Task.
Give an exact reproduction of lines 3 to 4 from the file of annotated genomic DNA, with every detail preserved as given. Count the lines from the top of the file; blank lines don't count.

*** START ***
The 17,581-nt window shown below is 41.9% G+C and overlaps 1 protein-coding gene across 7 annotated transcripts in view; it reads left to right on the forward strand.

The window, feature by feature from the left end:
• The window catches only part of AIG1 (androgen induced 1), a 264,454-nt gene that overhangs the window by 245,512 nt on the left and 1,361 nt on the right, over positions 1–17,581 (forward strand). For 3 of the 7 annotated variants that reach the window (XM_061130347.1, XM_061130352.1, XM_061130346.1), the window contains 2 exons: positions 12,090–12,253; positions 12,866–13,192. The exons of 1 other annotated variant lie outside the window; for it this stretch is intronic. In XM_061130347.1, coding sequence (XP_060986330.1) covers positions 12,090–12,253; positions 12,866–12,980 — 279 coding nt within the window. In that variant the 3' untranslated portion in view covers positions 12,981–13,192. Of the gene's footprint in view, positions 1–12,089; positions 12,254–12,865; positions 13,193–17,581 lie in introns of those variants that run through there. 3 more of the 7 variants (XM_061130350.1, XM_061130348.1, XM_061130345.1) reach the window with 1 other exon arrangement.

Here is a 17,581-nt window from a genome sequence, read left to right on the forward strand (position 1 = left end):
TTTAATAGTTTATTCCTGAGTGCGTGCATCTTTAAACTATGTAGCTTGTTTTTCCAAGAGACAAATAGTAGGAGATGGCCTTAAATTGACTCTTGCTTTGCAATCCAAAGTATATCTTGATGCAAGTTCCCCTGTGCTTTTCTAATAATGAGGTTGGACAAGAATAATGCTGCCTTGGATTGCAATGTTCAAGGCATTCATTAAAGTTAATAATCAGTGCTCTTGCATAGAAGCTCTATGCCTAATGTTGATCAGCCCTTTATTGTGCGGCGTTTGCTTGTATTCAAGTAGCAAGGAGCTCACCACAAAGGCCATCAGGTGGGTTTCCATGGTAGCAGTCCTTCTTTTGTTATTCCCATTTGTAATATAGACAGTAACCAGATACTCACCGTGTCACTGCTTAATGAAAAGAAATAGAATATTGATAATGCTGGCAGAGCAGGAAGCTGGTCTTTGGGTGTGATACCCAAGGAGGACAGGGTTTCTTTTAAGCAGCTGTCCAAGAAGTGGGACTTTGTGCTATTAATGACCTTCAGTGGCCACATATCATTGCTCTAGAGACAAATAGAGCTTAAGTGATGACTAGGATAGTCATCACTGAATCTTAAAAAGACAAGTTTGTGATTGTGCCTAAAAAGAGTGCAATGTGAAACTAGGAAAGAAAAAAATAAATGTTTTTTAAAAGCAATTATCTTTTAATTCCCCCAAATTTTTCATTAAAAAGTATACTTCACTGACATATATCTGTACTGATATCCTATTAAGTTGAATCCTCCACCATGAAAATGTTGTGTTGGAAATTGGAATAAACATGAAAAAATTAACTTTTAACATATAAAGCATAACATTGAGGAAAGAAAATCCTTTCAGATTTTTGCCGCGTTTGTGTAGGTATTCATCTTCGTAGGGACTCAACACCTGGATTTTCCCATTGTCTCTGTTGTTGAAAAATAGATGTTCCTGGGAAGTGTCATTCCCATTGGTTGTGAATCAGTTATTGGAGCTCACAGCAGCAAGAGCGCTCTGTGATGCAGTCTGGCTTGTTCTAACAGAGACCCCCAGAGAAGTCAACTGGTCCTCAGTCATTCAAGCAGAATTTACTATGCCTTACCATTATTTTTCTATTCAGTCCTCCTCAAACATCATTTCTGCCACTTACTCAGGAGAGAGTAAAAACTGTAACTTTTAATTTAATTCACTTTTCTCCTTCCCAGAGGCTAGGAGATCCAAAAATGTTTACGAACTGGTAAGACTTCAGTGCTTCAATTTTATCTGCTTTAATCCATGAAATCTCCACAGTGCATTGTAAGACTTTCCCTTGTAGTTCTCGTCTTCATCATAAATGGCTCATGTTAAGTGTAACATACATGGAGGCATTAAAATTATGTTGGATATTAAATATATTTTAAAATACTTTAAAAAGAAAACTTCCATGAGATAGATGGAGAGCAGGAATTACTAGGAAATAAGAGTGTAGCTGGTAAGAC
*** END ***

• The window catches only part of AIG1 (androgen induced 1), a 264,454-nt gene that overhangs the window by 245,512 nt on the left and 1,361 nt on the right, over positions 1–17,581 (forward strand). For 3 of the 7 annotated variants that reach the window (XM_061130347.1, XM_061130352.1, XM_061130346.1), the window contains 2 exons: positions 12,090–12,253; positions 12,866–13,192. The exons of 1 other annotated variant lie outside the window; for it this stretch is intronic. In XM_061130347.1, coding sequence (XP_060986330.1) covers positions 12,090–12,253; positions 12,866–12,980 — 279 coding nt within the window. In that variant the 3' untranslated portion in view covers positions 12,981–13,192. Of the gene's footprint in view, positions 1–12,089; positions 12,254–12,865; positions 13,193–17,581 lie in introns of those variants that run through there. 3 more of the 7 variants (XM_061130350.1, XM_061130348.1, XM_061130345.1) reach the window with 1 other exon arrangement.

Here is a 17,581-nt window from a genome sequence, read left to right on the forward strand (position 1 = left end):